BEAUBIEN: Right next door to an outdoor stadium full of white tents where hundreds of people are now living, there's a temporary morgue. It's inside a gym, but its parking lot also holds a soup kitchen.

FRITZ MERTENS: Family comes here, and we manage them to go right for food and go left for death human.

BEAUBIEN: Fritz Mertens is with a team of German undertakers called DeathCare. He says some people arrive in small cars with a family member wrapped in a sheet in the back. Another ambulance backs up to the front door of the gym/morgue, followed by a truck. They both carry more corpses.

MERTENS: Please, go by side because...

BEAUBIEN: Yes, absolutely.

MERTENS: ...We have delivery.

BEAUBIEN: The volunteers from Mertens' organization clean and disinfect the bodies. A doctor on site officially verifies the identity of the corpse, if possible. Then the German DeathCare team...

MERTENS: Close the body bag. If the body bag is damaged, we get a new one. And the family get a small piece of paper with the name on it. And with this, the next transportation is out of the town to the cemetery. And then they get buried.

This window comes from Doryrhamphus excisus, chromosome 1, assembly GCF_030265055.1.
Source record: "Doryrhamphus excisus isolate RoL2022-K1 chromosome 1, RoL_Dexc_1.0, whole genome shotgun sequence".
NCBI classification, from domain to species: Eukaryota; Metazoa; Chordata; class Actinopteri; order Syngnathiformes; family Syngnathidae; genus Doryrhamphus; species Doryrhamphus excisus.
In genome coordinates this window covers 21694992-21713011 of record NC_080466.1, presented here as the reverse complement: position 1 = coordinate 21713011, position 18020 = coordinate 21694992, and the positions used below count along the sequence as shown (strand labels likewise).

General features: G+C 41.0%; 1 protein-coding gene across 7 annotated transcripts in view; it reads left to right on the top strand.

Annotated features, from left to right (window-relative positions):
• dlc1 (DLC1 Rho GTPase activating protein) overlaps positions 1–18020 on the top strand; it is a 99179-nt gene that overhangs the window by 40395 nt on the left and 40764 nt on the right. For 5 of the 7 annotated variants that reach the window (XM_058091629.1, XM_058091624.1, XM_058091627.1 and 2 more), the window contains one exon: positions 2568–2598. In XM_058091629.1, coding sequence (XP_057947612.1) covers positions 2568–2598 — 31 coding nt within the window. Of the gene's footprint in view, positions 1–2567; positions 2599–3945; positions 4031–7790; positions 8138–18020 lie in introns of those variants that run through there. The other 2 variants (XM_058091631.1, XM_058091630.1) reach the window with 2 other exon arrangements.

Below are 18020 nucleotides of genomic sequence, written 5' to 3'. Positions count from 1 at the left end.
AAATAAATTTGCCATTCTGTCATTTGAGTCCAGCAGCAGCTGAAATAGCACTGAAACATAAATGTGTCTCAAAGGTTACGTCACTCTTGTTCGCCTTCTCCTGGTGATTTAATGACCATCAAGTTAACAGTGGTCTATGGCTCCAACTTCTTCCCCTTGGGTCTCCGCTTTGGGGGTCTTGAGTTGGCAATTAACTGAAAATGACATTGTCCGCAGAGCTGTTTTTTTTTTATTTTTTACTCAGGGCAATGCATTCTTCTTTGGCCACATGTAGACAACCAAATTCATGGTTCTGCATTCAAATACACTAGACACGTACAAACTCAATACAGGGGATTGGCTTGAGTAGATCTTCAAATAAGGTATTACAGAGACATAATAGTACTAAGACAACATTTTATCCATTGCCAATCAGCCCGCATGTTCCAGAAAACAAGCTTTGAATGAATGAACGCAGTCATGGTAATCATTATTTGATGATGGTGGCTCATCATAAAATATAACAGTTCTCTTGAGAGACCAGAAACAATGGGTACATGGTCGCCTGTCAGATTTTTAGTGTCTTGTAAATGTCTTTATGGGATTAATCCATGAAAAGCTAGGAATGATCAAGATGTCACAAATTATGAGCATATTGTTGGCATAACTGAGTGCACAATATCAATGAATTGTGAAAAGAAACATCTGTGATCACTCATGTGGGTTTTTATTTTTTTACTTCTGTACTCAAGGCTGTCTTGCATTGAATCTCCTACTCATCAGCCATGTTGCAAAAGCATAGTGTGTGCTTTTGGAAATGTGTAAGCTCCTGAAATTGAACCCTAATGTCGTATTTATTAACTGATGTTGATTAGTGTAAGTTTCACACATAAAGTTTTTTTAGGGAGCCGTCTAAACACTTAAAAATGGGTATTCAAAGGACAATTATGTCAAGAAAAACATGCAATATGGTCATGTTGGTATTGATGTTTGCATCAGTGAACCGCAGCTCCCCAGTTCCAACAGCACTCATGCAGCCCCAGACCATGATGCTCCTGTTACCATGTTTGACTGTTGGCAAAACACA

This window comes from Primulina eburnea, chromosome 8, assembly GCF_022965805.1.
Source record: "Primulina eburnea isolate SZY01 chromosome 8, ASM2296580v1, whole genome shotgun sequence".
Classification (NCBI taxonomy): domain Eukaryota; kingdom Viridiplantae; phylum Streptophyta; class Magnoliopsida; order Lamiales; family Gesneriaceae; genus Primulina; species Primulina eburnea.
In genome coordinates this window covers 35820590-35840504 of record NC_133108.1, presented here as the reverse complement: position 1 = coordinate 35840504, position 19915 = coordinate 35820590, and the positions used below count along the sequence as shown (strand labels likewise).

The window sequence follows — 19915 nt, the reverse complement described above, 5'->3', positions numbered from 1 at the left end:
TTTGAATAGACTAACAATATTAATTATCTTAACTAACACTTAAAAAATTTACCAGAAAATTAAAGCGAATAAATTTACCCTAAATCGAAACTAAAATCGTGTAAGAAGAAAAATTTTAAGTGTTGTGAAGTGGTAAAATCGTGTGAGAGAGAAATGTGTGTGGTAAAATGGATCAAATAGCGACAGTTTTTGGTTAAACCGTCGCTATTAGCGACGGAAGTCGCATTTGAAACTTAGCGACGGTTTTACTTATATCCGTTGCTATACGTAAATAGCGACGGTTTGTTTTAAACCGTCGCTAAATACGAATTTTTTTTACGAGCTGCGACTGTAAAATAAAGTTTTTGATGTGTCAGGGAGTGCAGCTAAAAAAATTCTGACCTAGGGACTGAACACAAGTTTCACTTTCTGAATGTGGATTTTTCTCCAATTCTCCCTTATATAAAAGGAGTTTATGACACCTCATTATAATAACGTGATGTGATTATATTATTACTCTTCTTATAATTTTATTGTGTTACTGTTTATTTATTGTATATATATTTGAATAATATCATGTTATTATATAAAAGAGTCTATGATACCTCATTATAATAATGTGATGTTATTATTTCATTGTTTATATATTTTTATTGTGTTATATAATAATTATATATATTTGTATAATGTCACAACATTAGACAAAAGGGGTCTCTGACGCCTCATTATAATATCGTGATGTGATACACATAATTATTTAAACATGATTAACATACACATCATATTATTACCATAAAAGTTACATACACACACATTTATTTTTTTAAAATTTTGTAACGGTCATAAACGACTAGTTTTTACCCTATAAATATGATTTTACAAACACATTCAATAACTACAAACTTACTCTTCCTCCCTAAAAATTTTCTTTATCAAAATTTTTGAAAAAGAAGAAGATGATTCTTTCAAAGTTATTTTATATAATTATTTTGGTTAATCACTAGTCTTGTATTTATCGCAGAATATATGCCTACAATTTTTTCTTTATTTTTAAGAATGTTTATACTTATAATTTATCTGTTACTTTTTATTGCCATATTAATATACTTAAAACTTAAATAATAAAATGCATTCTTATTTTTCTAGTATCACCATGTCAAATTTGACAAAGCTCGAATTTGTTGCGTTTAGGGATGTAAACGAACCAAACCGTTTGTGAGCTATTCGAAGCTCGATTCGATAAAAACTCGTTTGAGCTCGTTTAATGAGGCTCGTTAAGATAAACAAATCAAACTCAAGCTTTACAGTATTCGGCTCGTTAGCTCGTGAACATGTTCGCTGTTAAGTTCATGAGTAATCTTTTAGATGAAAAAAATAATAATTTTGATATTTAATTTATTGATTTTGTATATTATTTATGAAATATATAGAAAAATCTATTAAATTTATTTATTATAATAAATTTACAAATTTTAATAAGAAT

BEAUBIEN: From the makeshift morgue in Kahramanmaras, relatives of the deceased can collect the corpses. But with thousands of people dead in this city alone, most families have nowhere to take them. All of the cemeteries are full. So most of the bodies are sent to a new mass grave on the outskirts of the city.

(SOUNDBITE OF TRUCK BEEPING)

BEAUBIEN: A steady stream of corpses keeps arriving in ambulances, trucks and even private cars. A woman sits on the ground, caressing a full black body bag.

UNIDENTIFIED PERSON #2: (Non-English language spoken).

BEAUBIEN: Each body is, at first, inspected and photographed by police officers. Then the corpse is zipped back into its bag and sent to be ritually washed according to Islamic custom. At the top of the hill, there are 19 tents for body washing.

(CROSSTALK)

MEVLUDE GUNEY: (Non-English language spoken).

BEAUBIEN: A group of female body washers takes a break by a small fire to warm up. They wear long blue surgical smocks over puffy winter jackets. Mevlude Guney says the women working here have come from all over Turkey to help in the midst of this catastrophe.